Following his debut as a screenwriter with Rocky, Sly made his debut as a writer/director with Paradise Alley. He served as co-writer of F.I.S.T., Rhinestone, First Blood and Rambo, and as writer, director and producer of Staying Alive, the sequel to Saturday Night Fever, starring John Travolta. By the mid 1980’s, after his three Rambo hits, Sly was firmly established as one of the most popular and bankable action-film heroes.

While his attempts to break into comedy in films such as Oscar (1991) and Stop! Or My Mom Will Shoot (1992) have largely failed to gain an audience among fans or critics, he scored action hits with two 1993 pictures: the mountain-climbing adventure Cliffhanger, which he co-wrote, and the satirical, futuristic fightfest Demolition Man. Paired with Sharon Stone, he continued on the hit parade with The Specialist (1994), a pyrotechnical thriller that did moderate business stateside but went over like gangbusters overseas. By the end of that year, Stallone was the highest paid performer in Hollywood.

In December 1994, Savoy Pictures agreed to advance him $20 million against 20 percent of the gross for a then unnamed action-adventure film to be produced in 1996. The following year Stallone averaged $20 million per picture and signed a multi-picture deal with Universal wherein he would receive at least $60 million for his next three films. His $75 million sci-fi comic-book movie Judge Dredd (1995), however, crashed and burned at the domestic box office as did Assassins (also 1995), which teamed him with Antonio Banderas. He followed up with the actioner Daylight (1996) for which he earned a reported $17.5 million as an emergency worker who must rescue people trapped in NYC’s Holland Tunnel. Stallone surprised many by forgoing his usual salary and signing to co-star with Robert De Niro and an all-star cast in James Mangold’s modestly budgeted ($15 million) independent film Cop Land (1997). In the latter, Stallone played a hearing-impaired New Jersey lawman who must investigate New York City cops.

Despite earning relatively good notices, though, the actor did not experience a bounce in his career. Too long associated with action heroes, he could not overcome the typecasting. Stallone did provide the voice for Weaver, the soldier ant buddy to Woody Allen’s Z, in the animated Antz (1998) but it was another two years before he was seen on screen again, this time in yet action crime drama, the remake of Get Carter (2000). Audiences saw the Stallone they had come to expect, the tough guy lead. He continued in the same vein with Driven (2001) playing an former racing legend.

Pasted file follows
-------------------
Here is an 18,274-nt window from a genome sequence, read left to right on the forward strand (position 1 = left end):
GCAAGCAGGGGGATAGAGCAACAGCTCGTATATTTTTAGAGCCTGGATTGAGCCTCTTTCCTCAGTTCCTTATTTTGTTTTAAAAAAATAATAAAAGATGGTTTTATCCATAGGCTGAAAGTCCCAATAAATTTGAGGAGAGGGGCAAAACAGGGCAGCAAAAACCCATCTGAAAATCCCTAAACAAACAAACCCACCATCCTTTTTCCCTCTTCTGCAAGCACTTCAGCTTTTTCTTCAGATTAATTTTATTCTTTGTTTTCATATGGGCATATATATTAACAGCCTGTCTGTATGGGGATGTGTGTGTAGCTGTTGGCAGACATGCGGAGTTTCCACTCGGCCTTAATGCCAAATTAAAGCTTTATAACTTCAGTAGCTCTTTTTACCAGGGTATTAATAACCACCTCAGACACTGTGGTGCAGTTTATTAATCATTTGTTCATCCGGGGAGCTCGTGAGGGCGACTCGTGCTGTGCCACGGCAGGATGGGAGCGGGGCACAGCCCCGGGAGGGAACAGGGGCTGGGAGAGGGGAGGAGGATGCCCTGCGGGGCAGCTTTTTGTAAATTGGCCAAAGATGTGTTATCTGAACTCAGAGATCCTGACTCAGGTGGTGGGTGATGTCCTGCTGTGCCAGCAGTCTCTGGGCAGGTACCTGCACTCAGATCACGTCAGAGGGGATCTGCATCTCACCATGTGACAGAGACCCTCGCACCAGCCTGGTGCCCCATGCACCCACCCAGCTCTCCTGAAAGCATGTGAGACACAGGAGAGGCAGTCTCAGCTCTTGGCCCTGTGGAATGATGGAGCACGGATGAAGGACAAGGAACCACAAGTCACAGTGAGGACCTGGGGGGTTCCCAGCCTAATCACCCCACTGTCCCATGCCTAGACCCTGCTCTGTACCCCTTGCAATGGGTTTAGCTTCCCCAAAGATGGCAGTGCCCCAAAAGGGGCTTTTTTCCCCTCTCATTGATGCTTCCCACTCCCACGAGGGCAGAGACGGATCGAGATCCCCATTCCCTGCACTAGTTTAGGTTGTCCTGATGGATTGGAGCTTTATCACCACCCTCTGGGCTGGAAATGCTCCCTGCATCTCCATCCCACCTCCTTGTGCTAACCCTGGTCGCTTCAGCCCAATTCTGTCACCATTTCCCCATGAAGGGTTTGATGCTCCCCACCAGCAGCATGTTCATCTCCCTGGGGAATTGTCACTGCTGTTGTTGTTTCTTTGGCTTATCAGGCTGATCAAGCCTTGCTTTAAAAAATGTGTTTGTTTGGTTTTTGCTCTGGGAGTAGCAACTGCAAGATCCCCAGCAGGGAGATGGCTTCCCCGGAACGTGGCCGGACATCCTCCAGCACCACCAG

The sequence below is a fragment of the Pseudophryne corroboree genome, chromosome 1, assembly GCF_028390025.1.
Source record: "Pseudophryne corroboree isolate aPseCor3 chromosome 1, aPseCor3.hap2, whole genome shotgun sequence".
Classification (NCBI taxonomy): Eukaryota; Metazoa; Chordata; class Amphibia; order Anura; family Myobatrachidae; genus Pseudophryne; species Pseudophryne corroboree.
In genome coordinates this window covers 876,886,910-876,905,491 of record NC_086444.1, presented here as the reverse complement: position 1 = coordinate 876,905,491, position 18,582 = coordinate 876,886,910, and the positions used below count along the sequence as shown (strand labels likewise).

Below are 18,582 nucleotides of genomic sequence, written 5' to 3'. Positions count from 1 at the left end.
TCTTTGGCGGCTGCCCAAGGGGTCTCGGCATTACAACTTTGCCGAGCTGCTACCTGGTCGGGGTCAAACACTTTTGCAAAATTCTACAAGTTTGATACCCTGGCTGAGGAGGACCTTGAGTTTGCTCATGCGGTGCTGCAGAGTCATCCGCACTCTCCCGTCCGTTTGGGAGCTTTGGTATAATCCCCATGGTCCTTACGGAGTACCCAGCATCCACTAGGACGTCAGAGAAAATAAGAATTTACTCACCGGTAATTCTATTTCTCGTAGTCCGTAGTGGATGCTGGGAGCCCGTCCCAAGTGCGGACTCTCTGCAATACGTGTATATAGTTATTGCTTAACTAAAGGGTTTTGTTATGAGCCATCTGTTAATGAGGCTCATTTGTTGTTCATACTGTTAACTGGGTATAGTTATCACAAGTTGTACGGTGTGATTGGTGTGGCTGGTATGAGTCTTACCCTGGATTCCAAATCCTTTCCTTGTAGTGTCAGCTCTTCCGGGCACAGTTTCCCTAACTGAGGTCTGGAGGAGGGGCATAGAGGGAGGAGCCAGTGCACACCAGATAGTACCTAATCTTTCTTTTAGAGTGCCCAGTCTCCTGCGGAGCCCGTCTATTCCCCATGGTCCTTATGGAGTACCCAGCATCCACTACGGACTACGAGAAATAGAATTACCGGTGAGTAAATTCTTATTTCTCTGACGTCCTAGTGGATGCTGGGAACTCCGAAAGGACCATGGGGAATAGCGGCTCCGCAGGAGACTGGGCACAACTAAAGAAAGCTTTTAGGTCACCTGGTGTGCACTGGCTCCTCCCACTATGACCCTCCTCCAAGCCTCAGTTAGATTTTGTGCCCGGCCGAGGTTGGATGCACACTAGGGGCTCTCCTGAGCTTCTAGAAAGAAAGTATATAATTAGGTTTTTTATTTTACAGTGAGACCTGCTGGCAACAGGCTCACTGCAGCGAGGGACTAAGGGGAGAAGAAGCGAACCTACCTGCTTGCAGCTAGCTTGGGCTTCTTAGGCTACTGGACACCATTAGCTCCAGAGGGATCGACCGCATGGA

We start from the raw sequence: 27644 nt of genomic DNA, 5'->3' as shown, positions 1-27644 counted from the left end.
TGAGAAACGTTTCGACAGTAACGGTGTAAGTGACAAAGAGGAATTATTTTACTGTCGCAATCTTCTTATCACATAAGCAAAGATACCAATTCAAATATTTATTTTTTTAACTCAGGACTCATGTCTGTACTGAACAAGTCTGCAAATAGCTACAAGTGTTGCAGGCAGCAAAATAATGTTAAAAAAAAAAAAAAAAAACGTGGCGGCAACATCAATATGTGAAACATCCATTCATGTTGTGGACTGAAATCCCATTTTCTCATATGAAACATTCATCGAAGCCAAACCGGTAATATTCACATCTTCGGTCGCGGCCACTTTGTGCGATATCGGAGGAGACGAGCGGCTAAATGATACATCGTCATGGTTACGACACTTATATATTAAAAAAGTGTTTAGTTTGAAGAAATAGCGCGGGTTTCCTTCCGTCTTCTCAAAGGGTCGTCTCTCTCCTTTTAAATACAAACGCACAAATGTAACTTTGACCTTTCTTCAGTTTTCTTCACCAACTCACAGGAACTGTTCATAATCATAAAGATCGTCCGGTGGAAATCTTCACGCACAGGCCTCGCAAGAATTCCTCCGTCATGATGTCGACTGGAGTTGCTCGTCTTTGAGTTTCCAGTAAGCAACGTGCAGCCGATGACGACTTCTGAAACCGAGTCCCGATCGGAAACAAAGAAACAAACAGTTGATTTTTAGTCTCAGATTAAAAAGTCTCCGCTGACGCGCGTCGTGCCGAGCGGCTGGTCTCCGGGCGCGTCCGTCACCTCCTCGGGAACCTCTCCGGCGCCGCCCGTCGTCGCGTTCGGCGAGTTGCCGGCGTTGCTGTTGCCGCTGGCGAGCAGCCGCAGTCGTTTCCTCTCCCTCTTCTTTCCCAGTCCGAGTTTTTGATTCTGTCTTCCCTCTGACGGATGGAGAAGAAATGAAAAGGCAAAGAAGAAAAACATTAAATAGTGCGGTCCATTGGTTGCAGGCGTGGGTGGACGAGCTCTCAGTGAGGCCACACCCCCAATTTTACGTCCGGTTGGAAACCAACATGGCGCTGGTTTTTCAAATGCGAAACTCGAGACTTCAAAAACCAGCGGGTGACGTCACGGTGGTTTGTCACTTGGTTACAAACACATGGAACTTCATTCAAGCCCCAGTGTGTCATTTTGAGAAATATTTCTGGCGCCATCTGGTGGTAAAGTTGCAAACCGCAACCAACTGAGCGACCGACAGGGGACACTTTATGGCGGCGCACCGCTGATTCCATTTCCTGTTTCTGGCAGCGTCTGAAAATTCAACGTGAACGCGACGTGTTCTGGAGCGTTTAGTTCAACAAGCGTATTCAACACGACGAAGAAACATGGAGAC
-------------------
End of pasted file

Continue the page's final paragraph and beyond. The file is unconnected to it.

Stallone has two sons from his first marriage, Sage (who would go on to star with him in both Rocky V and Daylight) and Seargeoh, who is autistic. His first marriage to Sasha Czack ended in divorce after eleven years. He was briefly and unhappily married to actress Brigitte Nielsen, who had a role in his Rocky IV, but since 1997 has been married to his third wife, former model Jennifer Flavin, with whom he has two young daughters, Sophia and Sistine Rose. In 1996, at just 2 1/2 months old, little Sophia underwent open heart surgery at UCLA Medical Center. Thankfully, the procedure went well and Sly’s daughter made a full recovery.

Besides the tabloid headlines trumpeting the happenings in his personal life, Stallone earned unwelcome press coverage in late 1999 with the announcement of the bankruptcy of Planet Hollywood, the high-provirtual restaurant chain he co-owns with a group of Hollywood stars including Bruce Willis and Arnold Schwarzenegger (who has since withdrawn from the venture). His last TV pet project was “The Contender”, a reality television series on NBC focusing on a selection of real-life boxing hopefuls and their rise to the top, culminating in the discovery of America’s newest Contender. Sly managed to use the success of “The Contender” as a springboard to launch his next vision – Rocky 6 – ultimately titled Rocky Balboa.

– Last Updated in 2005